Ratcliff said revenue for his family restaurant dropped from $75,000 a month to $5,000 during the peak of the state shutdown and he had to lay off 90% of his staff. The revenue is returning to its previous level and he has hired back all the staff who wanted to return, but he said the higher cost of goods means he is still struggling to break even.
David Atayan, who operates Firehouse Chicken, a restaurant in Van Nuys, said that “a grant would be an incredible help.”
He said he had not heard about the program but thinks a grant would help him weather the slump in business as fewer people are going to work in nearby offices, bringing in fewer customers. He has had to adjust the schedules of his four employees.
“It’s been a struggle,” he said. “It’s still very slow right now.”
On Thursday, the governor visited Mishka’s Café in Davis, which received a $10,000 state grant in March.
Sinisa Novakovic, the coffee shop’s owner, said business dropped 70% in March 2020. The state grant has helped as customers return, he said.
“It just meant a great deal of more security and certainty that we can make it and ride out the pandemic,” he said.
In January, Newsom launched the grant program with an executive order that provided $500 million for 21,000 small businesses.
In February, the Legislature and governor approved another $2.1 billion in grants, from $5,000 to $25,000, under a program administered by California’s Office of the Small Business Advocate.
So far, some 198,000 small businesses and nonprofits have been or will be awarded grants during the first rounds of the program. State officials estimate that about 180,000 applications will remain unfunded.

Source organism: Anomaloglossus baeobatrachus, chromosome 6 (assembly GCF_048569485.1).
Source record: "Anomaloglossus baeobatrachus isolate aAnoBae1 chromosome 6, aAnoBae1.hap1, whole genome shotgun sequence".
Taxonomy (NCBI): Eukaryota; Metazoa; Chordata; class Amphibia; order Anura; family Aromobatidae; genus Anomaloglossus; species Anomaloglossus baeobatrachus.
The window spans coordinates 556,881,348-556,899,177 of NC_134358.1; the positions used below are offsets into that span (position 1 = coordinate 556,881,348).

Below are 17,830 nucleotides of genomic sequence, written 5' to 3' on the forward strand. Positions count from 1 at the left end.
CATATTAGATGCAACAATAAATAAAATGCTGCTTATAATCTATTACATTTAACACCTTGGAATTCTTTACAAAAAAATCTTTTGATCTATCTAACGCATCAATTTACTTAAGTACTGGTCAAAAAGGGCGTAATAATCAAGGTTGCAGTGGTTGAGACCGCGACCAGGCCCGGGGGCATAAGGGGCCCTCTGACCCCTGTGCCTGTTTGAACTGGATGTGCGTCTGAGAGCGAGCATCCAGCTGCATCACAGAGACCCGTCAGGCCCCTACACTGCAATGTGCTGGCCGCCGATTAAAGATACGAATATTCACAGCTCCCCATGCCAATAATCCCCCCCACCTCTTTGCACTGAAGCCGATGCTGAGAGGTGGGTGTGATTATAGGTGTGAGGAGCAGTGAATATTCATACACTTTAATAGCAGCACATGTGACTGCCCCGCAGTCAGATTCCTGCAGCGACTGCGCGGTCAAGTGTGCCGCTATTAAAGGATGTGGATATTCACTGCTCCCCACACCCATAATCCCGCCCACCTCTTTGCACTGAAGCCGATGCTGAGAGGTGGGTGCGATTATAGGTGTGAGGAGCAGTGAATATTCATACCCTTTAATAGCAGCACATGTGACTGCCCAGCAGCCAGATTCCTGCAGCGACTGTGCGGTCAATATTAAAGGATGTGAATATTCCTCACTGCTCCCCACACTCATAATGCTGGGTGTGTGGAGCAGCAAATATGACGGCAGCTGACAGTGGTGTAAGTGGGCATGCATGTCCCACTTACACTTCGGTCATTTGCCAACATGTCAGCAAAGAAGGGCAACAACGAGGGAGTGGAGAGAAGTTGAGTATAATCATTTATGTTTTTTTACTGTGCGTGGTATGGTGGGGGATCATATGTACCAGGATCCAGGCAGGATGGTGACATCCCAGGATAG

The officials cited a survey by the advocacy group Small Business Majority that found 35% of small businesses were three months from closing if they did not get additional financial help.
Firms with an annual gross revenue of up to $2.5 million are eligible to apply for the grants. With demand outpacing available funds, applications are ranked and judged on criteria including whether the business is in an industry sector deemed most affected by the pandemic.
The state will also work to ensure that grants are distributed throughout California with a focus on assistance for businesses run by people of color.
More than 88% of the grants awarded so far have gone to businesses owned by people of color, women and veterans, or those that are located in low- to moderate-income communities, the governor said.
Grants have been finalized for 43,874 small businesses and nonprofits representing all 58 California counties for a total of $475 million.
Businesses that are notified they’ve been awarded a grant still must go through a process to verify their eligibility, and checks should be issued within 45 days, state officials said.
Newsom on Thursday also proposed boosting funding for the California Competes Tax Credit for businesses that create or retain jobs to $360 million annually, up from $180 million. The governor also wants to provide $250 million in grants to lure businesses to move to California, and $95 million for Visit California, to promote tourism in the state.
Chamber President Allan Zaremberg urged the state Legislature to approve the governor’s $1.5-billion proposal.
“Let’s not forget,” he said, “it is California’s successful businesses that have provided a once-in-a-generation budget surplus that will allow the state to address some of its most pressing needs.”